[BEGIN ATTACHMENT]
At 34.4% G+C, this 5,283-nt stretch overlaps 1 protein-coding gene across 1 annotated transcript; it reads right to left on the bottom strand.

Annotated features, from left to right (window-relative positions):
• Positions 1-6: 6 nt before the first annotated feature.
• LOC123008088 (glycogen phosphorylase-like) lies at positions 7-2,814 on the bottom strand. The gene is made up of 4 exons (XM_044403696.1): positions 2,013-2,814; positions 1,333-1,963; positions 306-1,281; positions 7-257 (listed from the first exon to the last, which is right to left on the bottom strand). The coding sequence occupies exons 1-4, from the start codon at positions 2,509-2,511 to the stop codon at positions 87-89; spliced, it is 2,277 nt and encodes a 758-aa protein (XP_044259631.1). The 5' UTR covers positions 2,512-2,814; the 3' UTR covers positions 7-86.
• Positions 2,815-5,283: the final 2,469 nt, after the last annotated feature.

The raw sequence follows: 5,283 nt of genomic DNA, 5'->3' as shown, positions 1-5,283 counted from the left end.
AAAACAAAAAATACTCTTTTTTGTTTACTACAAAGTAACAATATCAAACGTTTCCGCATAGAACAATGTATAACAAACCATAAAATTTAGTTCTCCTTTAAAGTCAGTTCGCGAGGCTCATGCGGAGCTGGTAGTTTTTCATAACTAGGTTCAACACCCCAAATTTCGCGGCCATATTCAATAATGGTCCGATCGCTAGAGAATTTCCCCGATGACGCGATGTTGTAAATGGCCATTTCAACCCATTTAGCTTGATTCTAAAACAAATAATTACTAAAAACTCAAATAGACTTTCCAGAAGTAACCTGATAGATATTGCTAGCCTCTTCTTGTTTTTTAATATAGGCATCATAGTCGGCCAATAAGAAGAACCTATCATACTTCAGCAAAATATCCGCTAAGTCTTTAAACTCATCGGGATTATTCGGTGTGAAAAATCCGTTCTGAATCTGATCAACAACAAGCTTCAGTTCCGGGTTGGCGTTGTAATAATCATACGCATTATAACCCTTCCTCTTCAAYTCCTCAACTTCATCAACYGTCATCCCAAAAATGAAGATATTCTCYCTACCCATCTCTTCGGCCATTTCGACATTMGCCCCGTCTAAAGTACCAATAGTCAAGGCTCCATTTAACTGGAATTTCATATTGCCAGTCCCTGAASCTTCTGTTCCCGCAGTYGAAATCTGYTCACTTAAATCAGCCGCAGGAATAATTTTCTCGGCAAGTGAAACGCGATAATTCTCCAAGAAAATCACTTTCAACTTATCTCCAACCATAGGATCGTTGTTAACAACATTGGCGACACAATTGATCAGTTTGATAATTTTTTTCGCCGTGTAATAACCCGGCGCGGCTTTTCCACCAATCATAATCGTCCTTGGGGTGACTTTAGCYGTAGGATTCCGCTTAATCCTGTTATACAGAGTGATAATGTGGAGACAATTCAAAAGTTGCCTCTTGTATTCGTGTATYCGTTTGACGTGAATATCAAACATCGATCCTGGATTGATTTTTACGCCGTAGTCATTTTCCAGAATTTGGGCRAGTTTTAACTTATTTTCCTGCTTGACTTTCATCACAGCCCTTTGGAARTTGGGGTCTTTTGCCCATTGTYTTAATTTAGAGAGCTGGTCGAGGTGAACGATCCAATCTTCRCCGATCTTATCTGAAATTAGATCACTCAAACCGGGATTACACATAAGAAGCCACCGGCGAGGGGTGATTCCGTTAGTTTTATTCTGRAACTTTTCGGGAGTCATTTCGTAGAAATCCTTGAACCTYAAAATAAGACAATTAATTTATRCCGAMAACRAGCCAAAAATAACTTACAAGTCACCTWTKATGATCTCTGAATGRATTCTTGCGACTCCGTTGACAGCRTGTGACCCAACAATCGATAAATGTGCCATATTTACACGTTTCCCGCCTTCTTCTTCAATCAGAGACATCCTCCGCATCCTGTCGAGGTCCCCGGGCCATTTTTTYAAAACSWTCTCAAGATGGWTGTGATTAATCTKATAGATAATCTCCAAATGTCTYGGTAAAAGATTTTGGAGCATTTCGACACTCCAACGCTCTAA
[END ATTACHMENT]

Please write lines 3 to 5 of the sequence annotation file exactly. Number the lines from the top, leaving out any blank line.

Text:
• Positions 1-6: 6 nt before the first annotated feature.
• LOC123008088 (glycogen phosphorylase-like) lies at positions 7-2,814 on the bottom strand. The gene is made up of 4 exons (XM_044403696.1): positions 2,013-2,814; positions 1,333-1,963; positions 306-1,281; positions 7-257 (listed from the first exon to the last, which is right to left on the bottom strand). The coding sequence occupies exons 1-4, from the start codon at positions 2,509-2,511 to the stop codon at positions 87-89; spliced, it is 2,277 nt and encodes a 758-aa protein (XP_044259631.1). The 5' UTR covers positions 2,512-2,814; the 3' UTR covers positions 7-86.
• Positions 2,815-5,283: the final 2,469 nt, after the last annotated feature.